I never questioned how much alcohol was safe for me when I moved from high school to college days. Alcohol was common at almost every social event (religious outings excepted). So I imbibed cheerfully, taking free beverages when offered, rarely thinking of how much the alcohol involved.
In college days it was assumed we knew our own limits for safety, but I certainly didn’t. It wasn’t until I found myself waking up to pounding hangovers once in the Air Force I wondered if I was doing the right thing by drinking.
Once out of the military and working as a journalist, I continued to enjoy social drinking. The hangovers were frequent reminders I probably was overdoing it.
So embarked on a civilian career, I decided to pay attention to my alcohol consumption. I had read the basic advice from counselors was one drink of strong liquor a day for women was probably safe, two for men, a matter of body mass.
So somewhere about middle age I decided to keep track of my alcohol consumption. I made sure I had a pen with me at social events, one that could write on tissue napkins. I developed a simple code: one “X” for a strong cocktail, a circle for milder drink and “W” for wine.
So I kept track and quickly discovered I was drinking more than I realized. I tried to set a limit on consumption, although I wasn’t being perfectly honest about it; I wasn’t completely honest about keeping tabs on myself.
In the long run I decided what level was all right for me — usually gin martini on the rocks followed by a modest glass of wine. No more hangovers, maybe twinge or so as a reminder. Not the best answer, but one I could live with without interrupting my social life and not one for everybody.
So a Consumer Reports article caught my attention: “How Much Alcohol is OK?” (“On Health,” Sept. 17, pages 6-17).
We once were told a little wine with dinner may help prevent heart disease plus other health benefits. We know with older drinkers too much alcohol can raise blood pressure, increase the risk of falling, strokes, memory loss and mood disorders. And in this group alcohol woes trigger problems, such as the uncontrollable urge to drink which shot up as much as 107 percent 2001-2017, according to a study in JAMA. Even small amounts of alcohol can react with medicines. My VA doctors modify my limit, just as they do with grapefruit juice, a no-no for some of my meds.
More than 100 studies find a drink a day is linked to 25 to 40 percent reduced risk of stroke and heart attack and death from cardiac-related illness. Harvard researchers, after studying 330,000 drinkers for a year, found light to moderate drinkers were 34 percent less likely to die from cardiovascular diseases.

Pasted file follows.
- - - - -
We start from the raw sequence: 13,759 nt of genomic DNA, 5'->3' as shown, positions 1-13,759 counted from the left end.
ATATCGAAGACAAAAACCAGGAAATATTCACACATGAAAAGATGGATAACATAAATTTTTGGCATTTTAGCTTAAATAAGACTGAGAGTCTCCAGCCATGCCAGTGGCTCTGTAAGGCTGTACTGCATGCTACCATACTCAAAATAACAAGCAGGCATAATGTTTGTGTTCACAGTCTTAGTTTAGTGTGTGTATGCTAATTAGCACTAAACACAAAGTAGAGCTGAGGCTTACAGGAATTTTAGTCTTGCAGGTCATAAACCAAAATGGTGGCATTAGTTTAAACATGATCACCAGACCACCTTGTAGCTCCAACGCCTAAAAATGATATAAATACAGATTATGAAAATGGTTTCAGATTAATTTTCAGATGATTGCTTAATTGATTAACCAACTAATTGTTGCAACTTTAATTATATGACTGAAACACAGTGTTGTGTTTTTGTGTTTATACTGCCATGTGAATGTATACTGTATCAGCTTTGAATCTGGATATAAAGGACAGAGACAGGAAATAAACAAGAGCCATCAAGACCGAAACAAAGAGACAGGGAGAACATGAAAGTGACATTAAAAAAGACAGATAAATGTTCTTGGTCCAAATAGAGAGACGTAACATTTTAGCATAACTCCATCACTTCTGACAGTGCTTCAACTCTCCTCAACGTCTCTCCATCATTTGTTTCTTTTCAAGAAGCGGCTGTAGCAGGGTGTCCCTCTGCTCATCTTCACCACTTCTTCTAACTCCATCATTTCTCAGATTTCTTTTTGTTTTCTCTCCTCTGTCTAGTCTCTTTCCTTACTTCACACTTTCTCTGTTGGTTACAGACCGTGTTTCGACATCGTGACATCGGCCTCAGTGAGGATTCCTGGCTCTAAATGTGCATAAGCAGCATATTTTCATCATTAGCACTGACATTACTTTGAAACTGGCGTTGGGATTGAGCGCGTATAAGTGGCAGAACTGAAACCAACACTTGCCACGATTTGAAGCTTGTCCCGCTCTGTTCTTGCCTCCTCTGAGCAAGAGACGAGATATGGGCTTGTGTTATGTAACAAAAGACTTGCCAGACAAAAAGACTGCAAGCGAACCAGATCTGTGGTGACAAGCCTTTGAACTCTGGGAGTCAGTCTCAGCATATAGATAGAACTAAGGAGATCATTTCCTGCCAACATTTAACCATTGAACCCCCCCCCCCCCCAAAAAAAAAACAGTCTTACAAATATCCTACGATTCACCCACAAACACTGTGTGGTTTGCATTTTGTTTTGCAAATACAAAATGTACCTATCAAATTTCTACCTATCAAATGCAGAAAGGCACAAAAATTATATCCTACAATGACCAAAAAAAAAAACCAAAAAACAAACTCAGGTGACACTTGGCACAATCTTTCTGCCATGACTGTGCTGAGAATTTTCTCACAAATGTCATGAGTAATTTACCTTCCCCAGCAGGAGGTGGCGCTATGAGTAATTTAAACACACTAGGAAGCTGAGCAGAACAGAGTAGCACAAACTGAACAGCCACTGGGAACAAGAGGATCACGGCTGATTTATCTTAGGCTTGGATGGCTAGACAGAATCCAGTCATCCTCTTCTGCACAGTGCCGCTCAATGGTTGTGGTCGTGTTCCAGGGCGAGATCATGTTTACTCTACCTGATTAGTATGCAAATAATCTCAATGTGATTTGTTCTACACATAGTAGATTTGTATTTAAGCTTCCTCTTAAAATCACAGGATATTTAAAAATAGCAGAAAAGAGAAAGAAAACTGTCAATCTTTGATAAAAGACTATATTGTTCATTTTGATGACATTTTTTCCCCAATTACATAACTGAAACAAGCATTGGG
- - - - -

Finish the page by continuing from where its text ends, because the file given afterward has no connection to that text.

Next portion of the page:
But yet no studies yet have proven alcohol directly boosts human health.
A growing stack of research studies suggest regular moderate alcohol consumption may also have problems. A 30-year study in a British medical journal found men who drank 8 to 12 drinks a week had three times the odds of having an atrophied hippocampus, which is possibly linked to Alzheimer’s disease.
Other studies have shown moderate drinking may be tied to risk of breast cancers and, especially in smokers, esophageal mouth and throat cancers.
Moderate drinking isn’t totally safe either. A glass of wine may be fine, says George F. Koob, a wine expert. If you don’t drink, there’s no reason to start. If you find yourself exceeding the one or two drinks warning, cutting back can help your health. Try these plans:
Size up your pour. It can be difficult to pour a standard 5-ounce drink of wine, 12 ounces of beer or 1 and 1/2 ounce of distilled spirits. Some wine glasses hold 22 ounces, more than four drinks. Use a measuring glass or cup to get the right amount.
Keeping track of how many drinks you’ve had in a day or week with napkin notions can help you stay inside your limits.
Talk to your doctor (not easy these busy office days). Do it at your next checkup.
Alternate with water. A glass of water or club soda can make it easier to stay below your limit.
And be careful about drinking with medications, Anti-anxiety drugs (Xanax and generic), blood pressure drugs, cold or allergy drugs and pain relievers.
Reading the Consumer Reports on alcohol and health is enough to make me skip that nightly martini. But then where would I get my daily olive? In salads, I guess.
Sam Bauman writes about senior affairs, among other things, for the Nevada Appeal.